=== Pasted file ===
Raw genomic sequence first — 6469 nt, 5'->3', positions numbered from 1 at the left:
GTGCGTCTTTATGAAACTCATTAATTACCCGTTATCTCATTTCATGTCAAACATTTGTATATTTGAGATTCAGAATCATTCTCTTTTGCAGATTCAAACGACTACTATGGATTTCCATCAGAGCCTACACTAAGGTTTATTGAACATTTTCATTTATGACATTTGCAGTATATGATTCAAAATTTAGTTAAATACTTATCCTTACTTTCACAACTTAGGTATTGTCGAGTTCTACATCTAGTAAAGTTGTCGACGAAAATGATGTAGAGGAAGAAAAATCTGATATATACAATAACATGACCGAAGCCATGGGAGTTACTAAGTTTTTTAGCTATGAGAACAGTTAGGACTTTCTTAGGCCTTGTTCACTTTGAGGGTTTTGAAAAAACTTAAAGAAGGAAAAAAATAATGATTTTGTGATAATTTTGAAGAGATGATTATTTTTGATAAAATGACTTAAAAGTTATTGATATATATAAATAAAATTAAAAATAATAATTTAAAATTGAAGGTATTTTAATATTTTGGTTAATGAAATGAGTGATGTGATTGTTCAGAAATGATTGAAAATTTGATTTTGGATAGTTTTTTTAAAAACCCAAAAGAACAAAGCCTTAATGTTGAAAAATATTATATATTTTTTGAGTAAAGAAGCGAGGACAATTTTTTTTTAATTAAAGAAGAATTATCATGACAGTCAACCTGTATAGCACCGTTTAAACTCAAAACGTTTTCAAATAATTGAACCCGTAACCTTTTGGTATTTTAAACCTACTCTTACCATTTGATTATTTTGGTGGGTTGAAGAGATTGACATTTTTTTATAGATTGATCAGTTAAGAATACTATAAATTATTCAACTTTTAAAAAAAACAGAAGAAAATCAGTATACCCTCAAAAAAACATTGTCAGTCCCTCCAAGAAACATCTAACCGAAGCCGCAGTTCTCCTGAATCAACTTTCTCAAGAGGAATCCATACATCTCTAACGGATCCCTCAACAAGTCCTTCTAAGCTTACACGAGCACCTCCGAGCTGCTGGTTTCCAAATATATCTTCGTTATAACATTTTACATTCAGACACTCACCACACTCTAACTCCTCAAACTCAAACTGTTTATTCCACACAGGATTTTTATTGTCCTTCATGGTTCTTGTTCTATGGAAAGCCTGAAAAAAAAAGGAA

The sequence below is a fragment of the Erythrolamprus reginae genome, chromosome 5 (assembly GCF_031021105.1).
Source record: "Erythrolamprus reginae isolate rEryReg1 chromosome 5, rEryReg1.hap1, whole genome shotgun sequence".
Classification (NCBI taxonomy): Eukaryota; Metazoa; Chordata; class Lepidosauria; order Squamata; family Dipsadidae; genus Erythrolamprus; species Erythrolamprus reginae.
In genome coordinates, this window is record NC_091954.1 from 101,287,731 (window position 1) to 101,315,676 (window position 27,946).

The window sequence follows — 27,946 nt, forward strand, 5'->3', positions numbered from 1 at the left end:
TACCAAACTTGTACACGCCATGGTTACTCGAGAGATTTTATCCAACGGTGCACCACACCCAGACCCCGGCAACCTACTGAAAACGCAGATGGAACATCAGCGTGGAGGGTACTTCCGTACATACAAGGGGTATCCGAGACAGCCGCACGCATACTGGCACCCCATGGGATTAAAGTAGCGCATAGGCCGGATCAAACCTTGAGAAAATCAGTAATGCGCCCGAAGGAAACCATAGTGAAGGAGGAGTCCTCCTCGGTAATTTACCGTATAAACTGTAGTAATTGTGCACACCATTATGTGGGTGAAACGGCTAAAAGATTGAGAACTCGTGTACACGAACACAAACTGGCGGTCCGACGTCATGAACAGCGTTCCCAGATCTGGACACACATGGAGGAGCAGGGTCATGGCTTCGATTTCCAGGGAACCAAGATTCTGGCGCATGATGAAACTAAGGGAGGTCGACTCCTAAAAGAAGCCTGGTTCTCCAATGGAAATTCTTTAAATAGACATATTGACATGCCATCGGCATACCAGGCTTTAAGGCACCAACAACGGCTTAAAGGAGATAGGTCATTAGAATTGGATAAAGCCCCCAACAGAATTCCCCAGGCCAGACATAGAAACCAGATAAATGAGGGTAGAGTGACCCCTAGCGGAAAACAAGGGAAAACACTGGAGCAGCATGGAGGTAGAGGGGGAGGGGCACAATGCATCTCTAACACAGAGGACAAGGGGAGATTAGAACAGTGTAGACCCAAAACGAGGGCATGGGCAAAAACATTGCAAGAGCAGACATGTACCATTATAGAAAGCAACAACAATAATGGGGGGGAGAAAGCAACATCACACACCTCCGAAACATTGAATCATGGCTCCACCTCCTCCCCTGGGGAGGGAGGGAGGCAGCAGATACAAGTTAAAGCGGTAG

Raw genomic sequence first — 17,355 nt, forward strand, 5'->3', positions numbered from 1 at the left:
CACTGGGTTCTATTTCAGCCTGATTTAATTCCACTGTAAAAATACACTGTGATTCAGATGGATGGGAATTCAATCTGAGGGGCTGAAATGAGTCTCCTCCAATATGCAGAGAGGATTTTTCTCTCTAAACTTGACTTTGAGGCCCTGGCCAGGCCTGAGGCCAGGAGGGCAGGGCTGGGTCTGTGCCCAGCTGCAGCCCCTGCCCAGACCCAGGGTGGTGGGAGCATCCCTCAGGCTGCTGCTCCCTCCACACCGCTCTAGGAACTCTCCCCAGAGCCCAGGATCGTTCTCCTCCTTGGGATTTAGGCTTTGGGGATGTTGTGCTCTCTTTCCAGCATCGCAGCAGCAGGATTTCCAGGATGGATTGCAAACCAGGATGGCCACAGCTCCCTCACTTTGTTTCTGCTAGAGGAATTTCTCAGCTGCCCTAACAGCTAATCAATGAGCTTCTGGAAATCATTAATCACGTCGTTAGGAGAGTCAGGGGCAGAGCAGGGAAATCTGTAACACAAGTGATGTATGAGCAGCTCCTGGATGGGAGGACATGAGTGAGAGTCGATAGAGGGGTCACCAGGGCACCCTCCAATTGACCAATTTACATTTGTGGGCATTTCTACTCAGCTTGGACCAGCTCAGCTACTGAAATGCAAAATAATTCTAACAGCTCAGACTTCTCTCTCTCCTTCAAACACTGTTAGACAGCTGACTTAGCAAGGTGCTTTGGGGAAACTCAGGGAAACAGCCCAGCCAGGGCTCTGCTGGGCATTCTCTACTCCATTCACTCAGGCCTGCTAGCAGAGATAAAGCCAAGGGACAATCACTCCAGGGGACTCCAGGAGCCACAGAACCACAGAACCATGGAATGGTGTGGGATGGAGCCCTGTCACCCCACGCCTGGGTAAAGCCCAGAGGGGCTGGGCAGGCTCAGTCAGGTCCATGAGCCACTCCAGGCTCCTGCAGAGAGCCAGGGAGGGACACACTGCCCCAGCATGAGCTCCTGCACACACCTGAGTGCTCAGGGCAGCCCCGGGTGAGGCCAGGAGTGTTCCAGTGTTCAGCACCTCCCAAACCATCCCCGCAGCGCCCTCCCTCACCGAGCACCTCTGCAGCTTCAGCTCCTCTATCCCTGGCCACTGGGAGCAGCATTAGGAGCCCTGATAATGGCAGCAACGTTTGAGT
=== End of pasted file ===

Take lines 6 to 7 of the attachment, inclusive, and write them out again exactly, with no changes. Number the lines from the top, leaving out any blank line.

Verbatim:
In genome coordinates, this window is record NC_091954.1 from 101,287,731 (window position 1) to 101,315,676 (window position 27,946).

The window sequence follows — 27,946 nt, forward strand, 5'->3', positions numbered from 1 at the left end: